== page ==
Future Iron Man in Cooperstown
By Samantha Carr
Dick and Mary Lue Brown didn’t expect to see anyone famous when they entered the Museum on a summer morning in 1983. They had traveled from their home in Portland, Mich., to Cooperstown for the Hall of Fame Game between the Orioles and Cardinals with their four young sons.
But Dick Brown recognized a star in the Museum, walking around quietly by himself, just taking in the history.
“It was 9:30 in the morning and there was Cal Ripken, holding a bottle of Coke, cordial as all get out,” Brown said. “This was before he knew he would be a Hall of Famer.”
The 22-year-old Ripken was still fairly unknown, despite having won the American League Rookie of the Year Award the previous season. Brown asked if he could take a picture, and Ripken happily agreed.
Ripken singled in the game that weekend, although the Orioles lost, 4-1. The team went on to win the World Series, and Ripken won his first American League Most Valuable Player Award.
Brown told his wife, “If he ever gets into the Hall, I want to be there.”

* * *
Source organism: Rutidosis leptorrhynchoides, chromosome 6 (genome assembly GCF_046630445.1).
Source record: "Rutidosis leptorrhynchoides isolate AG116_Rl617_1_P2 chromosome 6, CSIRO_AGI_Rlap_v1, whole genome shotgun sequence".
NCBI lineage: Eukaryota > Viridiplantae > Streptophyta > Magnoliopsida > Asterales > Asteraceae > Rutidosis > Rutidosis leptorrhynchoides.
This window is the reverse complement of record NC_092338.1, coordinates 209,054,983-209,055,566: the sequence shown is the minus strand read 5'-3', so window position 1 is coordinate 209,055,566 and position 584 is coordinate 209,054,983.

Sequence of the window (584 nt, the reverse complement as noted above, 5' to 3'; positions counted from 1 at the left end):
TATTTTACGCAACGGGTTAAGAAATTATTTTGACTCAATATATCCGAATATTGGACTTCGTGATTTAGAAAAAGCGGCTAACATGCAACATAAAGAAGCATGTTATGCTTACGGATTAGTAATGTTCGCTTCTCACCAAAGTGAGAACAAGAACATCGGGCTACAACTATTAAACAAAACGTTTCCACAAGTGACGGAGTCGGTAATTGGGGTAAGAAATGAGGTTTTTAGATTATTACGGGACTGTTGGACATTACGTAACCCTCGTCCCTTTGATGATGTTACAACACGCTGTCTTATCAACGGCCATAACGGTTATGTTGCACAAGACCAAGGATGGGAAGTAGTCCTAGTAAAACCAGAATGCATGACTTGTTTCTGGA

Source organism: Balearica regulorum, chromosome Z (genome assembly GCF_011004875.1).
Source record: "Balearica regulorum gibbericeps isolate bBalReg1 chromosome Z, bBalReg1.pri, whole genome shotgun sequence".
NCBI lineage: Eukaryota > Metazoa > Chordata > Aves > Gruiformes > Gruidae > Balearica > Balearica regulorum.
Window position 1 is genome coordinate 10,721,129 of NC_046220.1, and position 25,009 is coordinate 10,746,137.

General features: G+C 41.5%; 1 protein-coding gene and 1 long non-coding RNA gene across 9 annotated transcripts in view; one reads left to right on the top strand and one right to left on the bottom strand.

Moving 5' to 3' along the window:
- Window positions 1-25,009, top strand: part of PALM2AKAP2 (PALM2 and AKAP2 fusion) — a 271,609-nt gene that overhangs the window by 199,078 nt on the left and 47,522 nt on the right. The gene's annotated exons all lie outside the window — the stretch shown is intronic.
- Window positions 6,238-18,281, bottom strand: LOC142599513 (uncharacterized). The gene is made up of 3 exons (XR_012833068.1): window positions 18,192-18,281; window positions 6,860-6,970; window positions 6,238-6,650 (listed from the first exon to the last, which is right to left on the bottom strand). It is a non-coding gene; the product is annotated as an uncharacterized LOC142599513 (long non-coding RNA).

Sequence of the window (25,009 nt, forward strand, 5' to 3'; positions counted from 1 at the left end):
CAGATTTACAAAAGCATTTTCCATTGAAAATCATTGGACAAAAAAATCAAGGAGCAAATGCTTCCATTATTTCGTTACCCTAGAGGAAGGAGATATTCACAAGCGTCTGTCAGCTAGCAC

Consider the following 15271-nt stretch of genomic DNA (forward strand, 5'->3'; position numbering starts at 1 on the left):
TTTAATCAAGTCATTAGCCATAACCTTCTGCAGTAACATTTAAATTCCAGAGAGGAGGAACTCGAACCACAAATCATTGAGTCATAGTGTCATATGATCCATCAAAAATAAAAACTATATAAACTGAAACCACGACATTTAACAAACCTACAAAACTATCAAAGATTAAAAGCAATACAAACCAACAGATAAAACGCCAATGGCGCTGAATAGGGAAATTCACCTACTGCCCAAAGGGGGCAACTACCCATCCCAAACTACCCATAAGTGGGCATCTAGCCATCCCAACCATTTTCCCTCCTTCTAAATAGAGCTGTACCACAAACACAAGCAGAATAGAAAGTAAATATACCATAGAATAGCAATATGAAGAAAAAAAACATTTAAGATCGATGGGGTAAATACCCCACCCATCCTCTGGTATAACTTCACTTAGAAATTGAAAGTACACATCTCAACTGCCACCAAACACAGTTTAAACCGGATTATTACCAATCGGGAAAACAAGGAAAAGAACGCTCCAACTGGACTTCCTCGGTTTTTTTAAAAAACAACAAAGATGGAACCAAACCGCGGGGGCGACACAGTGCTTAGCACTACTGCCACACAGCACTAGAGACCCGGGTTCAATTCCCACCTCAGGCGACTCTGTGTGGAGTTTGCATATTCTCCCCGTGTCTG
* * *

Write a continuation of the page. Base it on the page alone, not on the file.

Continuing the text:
So, return they did in 2007 with the 1983 photo and a record crowd to see Ripken and Tony Gwynn inducted into the Hall of Fame. Friends who own a bed-and-breakfast in town told the Browns to donate their photo to the Hall’s collection. They made a few copies for themselves, and the Hall of Fame gladly accepted the donation.
The Browns even had a chance to meet Ripken’s brother Billy that weekend. They wanted to give a copy of the photo to the family, and Billy Ripken took down their name and address. A few weeks later, the photo came back in the mail, autographed by Cal Ripken himself.
“On the photo was written, ‘Looks like we’ve come full circle.’ This is such a great memory, and Cal has been such a wonderful ambassador to baseball,” Brown said.
The Browns returned to Cooperstown on Monday, March 23, and got to peek at the file containing the Hall of Fame’s photos of Ripken.
“There are some wonderful photos in there, taken by professional photographers,” Brown said. “To see our photo among them, taken by an average Joe with an Instamatic camera, is pretty special.”
Samantha Carr is the media relations coordinator at the National Baseball Hall of Fame and Museum.